camera for pictures of moles
Im looking for the current best small camera for medical photography of small objects such as moles. Indoor lighting. Photos would be used for medical documentation mostly but occasionally for publication. Im looking for something that our ancillary staff can do with minimal to no training..



Comments (11)


The problem your going to have with a P&S camera is close focusing and automatic pop up flash..

Close focusing in a wide angle mode won't do it, you will need a camera with an easy manual focus and capable of taking ambient light without an annoying pop up flash..

Unfortunatly I do not know of any P&S cameras that have that level of flexibility, remember that the mole will be blown up to view and that means sharp, low noise high ISO performance..

Also, use good area lighting or some limited fill flash.Capture the moment and live it again...

Comment #1

Just about any camera will do. Be careful taking those things indoors..

Image control:Zoom outZoom 100%Zoom inExpand AllOpen in new window..

Comment #2

If you have a dental department where you are go and ask them. The last one I visited was using nikon d70 cameras with a macro lens. When I asked about it they said somebody in the department had set it up and they just pressed the button. Dentistry has a long tradition of photography some of the best early macro lenses such as Kirons been developed for dental use...

Comment #3

What do you mean by "small camera"? What do you care if it's small? I'm assuming your camera will stay in your officel, right? So portability shouldn't be a concern..

You said you are interested in occasional publication. I suggest that you ask the publishers what they think you should get. Or get in contact with some of the photographers that have been published, and get their advice!.

As far as easy-to-use, I suspect that any camera can be set up to provide repeatable results given that your application is specific and lighting will remain constant..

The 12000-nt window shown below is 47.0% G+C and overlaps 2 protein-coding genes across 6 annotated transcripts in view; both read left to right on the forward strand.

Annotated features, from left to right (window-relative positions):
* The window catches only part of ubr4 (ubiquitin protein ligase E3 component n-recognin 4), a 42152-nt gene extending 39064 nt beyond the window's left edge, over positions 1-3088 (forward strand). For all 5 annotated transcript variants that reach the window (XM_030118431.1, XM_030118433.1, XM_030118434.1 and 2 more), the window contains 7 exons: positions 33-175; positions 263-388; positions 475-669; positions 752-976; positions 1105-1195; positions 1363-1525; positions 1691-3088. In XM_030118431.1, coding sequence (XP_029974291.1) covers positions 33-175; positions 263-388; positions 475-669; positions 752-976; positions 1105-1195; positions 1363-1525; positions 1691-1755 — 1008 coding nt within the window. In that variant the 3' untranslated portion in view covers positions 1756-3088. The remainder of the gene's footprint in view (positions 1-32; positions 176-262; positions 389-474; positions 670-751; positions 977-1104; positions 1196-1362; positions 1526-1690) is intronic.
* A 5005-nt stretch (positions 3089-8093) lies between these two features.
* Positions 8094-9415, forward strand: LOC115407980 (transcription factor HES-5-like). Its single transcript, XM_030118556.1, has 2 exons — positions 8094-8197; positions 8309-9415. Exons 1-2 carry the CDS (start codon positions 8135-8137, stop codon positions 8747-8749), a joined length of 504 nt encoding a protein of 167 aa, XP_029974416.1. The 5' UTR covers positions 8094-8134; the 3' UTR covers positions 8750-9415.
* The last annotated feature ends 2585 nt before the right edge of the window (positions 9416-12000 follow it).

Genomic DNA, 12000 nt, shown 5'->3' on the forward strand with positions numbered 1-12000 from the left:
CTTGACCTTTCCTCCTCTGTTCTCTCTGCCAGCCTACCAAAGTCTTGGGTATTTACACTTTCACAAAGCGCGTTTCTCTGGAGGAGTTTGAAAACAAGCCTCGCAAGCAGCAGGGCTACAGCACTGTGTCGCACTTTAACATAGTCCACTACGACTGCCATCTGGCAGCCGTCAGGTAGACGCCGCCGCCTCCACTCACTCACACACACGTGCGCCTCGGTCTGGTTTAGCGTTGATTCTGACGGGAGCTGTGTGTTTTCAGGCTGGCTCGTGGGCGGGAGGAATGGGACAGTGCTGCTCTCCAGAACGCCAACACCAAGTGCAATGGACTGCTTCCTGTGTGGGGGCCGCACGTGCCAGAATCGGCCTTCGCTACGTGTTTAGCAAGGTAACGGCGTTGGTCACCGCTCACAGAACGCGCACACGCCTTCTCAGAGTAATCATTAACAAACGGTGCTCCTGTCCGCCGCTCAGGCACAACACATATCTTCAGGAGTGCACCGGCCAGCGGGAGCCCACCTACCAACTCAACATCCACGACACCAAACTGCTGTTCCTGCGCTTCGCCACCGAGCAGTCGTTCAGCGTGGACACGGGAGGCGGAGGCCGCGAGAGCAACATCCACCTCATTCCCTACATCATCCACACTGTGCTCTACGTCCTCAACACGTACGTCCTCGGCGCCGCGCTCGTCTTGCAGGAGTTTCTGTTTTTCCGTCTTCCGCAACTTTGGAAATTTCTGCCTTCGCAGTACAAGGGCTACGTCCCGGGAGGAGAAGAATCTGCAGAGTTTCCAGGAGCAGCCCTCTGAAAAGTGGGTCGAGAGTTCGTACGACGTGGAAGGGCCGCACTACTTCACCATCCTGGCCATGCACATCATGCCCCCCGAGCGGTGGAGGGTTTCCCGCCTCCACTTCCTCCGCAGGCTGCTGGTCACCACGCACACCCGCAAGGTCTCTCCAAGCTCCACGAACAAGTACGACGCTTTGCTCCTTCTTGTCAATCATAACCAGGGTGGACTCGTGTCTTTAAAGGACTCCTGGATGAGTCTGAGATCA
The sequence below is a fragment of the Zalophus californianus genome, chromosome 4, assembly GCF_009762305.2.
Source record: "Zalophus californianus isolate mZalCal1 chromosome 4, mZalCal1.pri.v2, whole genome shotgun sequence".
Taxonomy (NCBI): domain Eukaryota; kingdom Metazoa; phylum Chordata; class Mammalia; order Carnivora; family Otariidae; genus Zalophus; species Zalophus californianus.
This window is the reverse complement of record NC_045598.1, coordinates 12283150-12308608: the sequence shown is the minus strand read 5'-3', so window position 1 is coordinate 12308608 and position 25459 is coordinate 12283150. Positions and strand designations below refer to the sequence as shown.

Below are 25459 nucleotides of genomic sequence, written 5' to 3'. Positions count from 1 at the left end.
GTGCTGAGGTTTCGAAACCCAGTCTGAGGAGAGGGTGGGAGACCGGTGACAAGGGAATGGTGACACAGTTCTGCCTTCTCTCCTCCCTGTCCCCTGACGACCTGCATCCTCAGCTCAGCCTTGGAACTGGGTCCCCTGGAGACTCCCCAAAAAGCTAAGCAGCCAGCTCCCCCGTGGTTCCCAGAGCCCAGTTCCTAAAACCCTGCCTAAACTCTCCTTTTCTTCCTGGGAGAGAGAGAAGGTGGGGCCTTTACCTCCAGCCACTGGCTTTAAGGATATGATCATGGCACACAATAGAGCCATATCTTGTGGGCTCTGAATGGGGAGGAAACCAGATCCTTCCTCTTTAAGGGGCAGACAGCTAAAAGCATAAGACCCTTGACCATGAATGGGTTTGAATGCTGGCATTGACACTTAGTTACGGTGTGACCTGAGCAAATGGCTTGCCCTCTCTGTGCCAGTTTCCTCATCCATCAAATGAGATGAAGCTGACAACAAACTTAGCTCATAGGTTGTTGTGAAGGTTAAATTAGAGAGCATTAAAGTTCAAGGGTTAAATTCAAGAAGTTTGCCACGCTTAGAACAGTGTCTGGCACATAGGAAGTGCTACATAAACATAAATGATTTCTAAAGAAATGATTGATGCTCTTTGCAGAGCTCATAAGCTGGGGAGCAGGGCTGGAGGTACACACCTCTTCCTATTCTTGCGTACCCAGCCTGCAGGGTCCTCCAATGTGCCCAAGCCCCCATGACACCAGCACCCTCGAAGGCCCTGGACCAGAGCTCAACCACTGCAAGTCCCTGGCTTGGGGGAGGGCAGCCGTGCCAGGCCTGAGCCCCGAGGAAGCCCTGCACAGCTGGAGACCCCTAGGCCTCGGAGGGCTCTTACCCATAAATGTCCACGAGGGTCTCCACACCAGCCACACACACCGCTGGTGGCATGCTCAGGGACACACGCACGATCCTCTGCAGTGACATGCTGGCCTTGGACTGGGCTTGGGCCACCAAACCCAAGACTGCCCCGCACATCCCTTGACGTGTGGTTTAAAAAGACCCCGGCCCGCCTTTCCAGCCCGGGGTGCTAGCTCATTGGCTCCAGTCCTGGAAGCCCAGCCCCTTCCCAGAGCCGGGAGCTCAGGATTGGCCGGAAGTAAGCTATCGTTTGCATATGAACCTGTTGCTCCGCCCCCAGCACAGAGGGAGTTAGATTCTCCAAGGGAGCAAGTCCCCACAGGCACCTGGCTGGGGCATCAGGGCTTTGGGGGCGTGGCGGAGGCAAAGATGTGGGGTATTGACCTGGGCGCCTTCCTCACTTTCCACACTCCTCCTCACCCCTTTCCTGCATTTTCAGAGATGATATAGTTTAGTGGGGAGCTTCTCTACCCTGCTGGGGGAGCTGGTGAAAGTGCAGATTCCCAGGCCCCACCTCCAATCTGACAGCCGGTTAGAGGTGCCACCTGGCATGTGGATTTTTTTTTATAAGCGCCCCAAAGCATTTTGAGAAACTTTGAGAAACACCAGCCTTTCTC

Comment #4

Nikon coolpixes (point and shoot) are famous for their macro shots. my 995 and 5000 are both excellent macro cameras. newer models would also be excellent. don't worry about thier flashesthey can be turned off. you may use a flashlight or direct bulb (at an angle) to take pictures...

Comment #5

The best arrangement would be a DSLR with ring flash and a macro lens. The big two (Canon & Nikon) certainly have them and probably others..

A Nikon D40 or Canon 400D would do the job with a macro lens and ring flash around that lens. The kit can remain permanently assembled and the settings preset leaving staff only to charge the battery occasionally and put the card in the PC. Even the latter step can be avoided. With some simple software that Nikon have (and I imagine Canon also) you can tether the camera to a notebook and load the shot directly on to the PC as you shoot but the "tether" may be a problem when shooting..

Chris Elliott.

*Nikon* D Eighty + Fifty - Other equipment in Profile.


Comment #6

I actually have a canon 20d with the macro and while that works great for me, I find it doesnt work great for support staff that take most of the photos..


Comment #7

Take a look at some of the electronic viewfinder one piece cameras. I have a Nikon 5700 which is a few years old, and it can do what you need done..

I'm sure there are current models, too..

These focus nice and close, and instead of looking through the viewfinder, people can look at the screen on the back of the camera..

My 5700 focusses closer than a 1:1 lens on a camera like a 20D..

Exposure is automatic, and you can use manual focus to get the image right..

Instead of flash,. you'd need some external light, but often there's a light in the clince or examination room that works fine..

A feature of the 5700 is that the rear screen is on hinges and pivots in various ways, so you can stand above the camera, instead of having to crouch behind..


Comment #8

BAK wrote:.

Instead of flash,. you'd need some external light, but often there'sa light in the clince or examination room that works fine..

I am not sure I agree. I am not a doctor but I would have thought the colour(s)shape and size of a mole were important. In particular changes to all or any of those would be important..

Shadow in the wrong place and the wrong white balance would affect the photo. So you need a room without daylight and several sources of light to avoid shadows on several competing sources of different WB light(or maybe you get stuck with a flourescent and a need to use fractions of 1/120th.) Best to use a strong reliable flash to get consistent WB..

Chris Elliott.

*Nikon* D Eighty + Fifty - Other equipment in Profile.


Comment #9

LOL, I have seen this thread title for a few days now and was wondering why someone was looking to buy a camera just to shoot moles. Finally my curiosity got the best of me. Thanks for the photo...

Comment #10

Use cameras that are hand held with built in flash and the ability to focus at 1:1. Don't know the brand but contacting an association should be fruitful...even one that deals with your profession...

Comment #11

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